North's parties in new bid for policing deal

The North’s main political parties are set for more talks today as efforts intensify to finally resolve the long-running dispute over the devolution of policing powers.

The North’s main political parties are set for more talks today as efforts intensify to finally resolve the long-running dispute over the devolution of policing powers.

As the reverberations of the scandal involving First Minister Peter Robinson’s wife Iris continue to shudder through Stormont, Sinn Féin and DUP representatives will resume negotiations amid hopes the partners in the power-sharing administration are edging toward a deal.

On Monday DUP leader Mr Robinson’s sensationally announced he was temporarily stepping down as First Minister in a bid to clear his name of allegations he was aware his wife failed to declare £50,000 (€55,900) she obtained from two wealthy developers to help her 19-year-old lover set up a business.

But while many feared that upheaval would heap further pressure on an already stumbling executive, the furore actually appears to have focused minds on securing a breakthrough in the devolution row.

Sinn Féin and the DUP had been at loggerheads as recently as last week, but after a meeting yesterday afternoon both parties struck a more optimistic note.

It was the second face-to-face talks session of the week and another round is pencilled in for today.

The devolution of law and order powers has been held up by rows between the two parties over timing, with Sinn Féin threatening serious consequences for the fragile executive if the DUP did not agree to a speedy transfer.

But following the ’Irisgate’ scandal, the DUP has appeared more willing to do business.

Stormont Enterprise Minister Arlene Foster has taken on Mr Robinson’s First Minister duties during his sabbatical.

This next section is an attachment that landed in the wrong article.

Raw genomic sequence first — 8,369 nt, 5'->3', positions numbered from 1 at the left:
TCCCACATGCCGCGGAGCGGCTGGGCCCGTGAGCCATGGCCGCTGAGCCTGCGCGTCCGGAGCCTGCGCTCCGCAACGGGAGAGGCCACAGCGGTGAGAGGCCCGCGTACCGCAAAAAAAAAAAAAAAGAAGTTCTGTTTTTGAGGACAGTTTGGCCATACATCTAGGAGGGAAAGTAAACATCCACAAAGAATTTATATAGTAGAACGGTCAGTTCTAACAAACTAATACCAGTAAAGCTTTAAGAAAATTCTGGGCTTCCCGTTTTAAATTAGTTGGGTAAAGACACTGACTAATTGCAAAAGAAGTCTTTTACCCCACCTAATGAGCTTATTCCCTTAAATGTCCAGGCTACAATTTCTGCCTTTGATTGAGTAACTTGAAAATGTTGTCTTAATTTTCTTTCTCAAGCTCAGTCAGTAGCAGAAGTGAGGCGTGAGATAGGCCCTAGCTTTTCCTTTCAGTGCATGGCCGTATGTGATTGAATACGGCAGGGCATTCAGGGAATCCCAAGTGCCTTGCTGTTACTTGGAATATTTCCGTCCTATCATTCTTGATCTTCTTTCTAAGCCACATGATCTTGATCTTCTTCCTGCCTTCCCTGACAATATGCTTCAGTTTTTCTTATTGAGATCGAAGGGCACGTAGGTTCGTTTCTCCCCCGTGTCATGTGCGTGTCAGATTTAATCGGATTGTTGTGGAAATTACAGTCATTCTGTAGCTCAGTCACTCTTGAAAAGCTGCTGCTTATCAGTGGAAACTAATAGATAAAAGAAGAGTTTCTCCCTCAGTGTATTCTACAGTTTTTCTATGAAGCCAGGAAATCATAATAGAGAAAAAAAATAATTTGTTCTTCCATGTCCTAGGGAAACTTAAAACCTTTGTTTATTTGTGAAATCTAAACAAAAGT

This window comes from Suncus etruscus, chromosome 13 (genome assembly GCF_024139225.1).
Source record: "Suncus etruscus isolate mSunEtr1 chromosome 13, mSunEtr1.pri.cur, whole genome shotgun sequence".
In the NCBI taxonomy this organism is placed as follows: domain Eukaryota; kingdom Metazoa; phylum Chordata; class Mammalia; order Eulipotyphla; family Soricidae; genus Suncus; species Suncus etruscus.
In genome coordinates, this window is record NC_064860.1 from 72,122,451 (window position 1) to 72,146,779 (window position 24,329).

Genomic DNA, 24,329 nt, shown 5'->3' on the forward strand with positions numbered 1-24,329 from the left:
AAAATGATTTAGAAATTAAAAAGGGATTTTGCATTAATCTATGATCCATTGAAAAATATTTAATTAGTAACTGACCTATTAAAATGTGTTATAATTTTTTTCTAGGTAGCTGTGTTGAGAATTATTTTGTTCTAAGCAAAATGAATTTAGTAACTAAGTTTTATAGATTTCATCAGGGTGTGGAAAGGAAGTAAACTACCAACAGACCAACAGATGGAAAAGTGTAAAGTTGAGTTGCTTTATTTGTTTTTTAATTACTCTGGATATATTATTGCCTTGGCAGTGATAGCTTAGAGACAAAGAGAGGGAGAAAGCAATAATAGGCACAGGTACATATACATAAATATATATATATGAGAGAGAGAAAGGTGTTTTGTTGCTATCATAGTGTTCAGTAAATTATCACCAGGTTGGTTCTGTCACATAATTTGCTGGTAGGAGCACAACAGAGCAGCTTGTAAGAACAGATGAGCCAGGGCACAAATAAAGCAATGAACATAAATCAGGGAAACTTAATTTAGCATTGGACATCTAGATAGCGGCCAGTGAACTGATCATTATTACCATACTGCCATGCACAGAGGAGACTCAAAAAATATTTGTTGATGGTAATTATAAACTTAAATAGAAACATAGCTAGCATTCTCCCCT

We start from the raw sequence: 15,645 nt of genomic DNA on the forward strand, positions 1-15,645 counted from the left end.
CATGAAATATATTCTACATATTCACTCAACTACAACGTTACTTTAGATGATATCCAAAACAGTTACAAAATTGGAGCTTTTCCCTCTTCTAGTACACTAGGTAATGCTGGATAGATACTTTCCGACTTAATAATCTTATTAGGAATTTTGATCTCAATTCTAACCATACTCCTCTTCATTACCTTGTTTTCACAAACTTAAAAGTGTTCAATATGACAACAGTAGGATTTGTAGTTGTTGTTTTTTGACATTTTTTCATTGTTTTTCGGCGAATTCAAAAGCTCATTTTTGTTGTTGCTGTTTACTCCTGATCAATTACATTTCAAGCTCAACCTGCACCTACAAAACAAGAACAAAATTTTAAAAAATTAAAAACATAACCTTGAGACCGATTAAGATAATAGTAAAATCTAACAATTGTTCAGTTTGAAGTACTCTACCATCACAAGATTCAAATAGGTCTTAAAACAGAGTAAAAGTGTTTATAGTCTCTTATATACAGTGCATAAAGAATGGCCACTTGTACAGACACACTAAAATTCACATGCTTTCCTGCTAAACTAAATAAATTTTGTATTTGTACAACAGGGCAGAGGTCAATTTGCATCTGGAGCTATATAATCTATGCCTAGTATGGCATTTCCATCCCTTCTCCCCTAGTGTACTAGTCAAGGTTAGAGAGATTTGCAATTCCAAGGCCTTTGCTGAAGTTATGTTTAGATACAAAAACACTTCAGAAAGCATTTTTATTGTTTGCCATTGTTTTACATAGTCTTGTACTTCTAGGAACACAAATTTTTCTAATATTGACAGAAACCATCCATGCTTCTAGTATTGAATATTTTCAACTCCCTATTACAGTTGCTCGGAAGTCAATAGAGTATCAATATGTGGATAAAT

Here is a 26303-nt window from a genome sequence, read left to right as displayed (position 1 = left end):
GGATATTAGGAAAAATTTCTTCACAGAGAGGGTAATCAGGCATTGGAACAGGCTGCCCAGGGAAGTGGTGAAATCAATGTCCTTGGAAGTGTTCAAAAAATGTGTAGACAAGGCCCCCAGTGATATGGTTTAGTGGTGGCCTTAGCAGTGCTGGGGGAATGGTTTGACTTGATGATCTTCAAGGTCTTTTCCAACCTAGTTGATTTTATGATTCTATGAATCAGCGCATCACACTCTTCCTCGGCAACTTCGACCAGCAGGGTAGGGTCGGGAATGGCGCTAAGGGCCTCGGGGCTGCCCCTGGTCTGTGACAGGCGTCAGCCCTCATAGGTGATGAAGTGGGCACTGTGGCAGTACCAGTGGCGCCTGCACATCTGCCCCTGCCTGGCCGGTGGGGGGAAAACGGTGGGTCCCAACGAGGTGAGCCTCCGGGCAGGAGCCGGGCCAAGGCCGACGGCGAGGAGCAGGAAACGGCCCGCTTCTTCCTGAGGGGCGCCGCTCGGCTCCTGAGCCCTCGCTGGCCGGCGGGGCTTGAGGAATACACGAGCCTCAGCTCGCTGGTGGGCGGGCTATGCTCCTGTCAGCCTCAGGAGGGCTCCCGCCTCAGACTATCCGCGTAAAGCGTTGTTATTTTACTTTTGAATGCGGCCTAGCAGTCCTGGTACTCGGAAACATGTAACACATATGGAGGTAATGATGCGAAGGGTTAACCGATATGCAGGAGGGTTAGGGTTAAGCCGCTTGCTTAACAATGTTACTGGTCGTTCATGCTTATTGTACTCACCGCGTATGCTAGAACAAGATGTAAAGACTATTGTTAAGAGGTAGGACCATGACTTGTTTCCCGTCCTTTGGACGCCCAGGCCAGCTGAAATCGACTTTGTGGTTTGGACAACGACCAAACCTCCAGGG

He is caring for his wife, who is receiving psychiatric treatment, but the DUP leader has indicated he will continue to play a role in the devolution talks.

Yesterday, one of the developers at the centre of the scandal said he once made a donation to the funds of the DUP.

Ken Campbell said he contributed between £4,000 (€4,500) and £5,000 (€5,600).

But even though he confirmed he also wrote a cheque for £25,000 (€28,000) to help Mrs Robinson’s secret lover set up a business, he categorically denied making any personal donations to the Robinson couple.

The Strangford MP secured £50,000 (€55,900) from Mr Campbell and another wealthy developer Fred Fraser, who died last year, to finance her lover Kirk McCambley’s new restaurant on the banks of the river Lagan, south Belfast.

She kept £5,000 (€5,600) and then demanded Mr McCambley pay the money back after their affair ended.

She faces allegations she failed to declare her financial interest in the cafe business even though she was a member of the council that awarded the tender to Mr McCambley.

Her husband denies the claim he knew of his wife’s dealings but failed to alert the appropriate authorities.

More in this section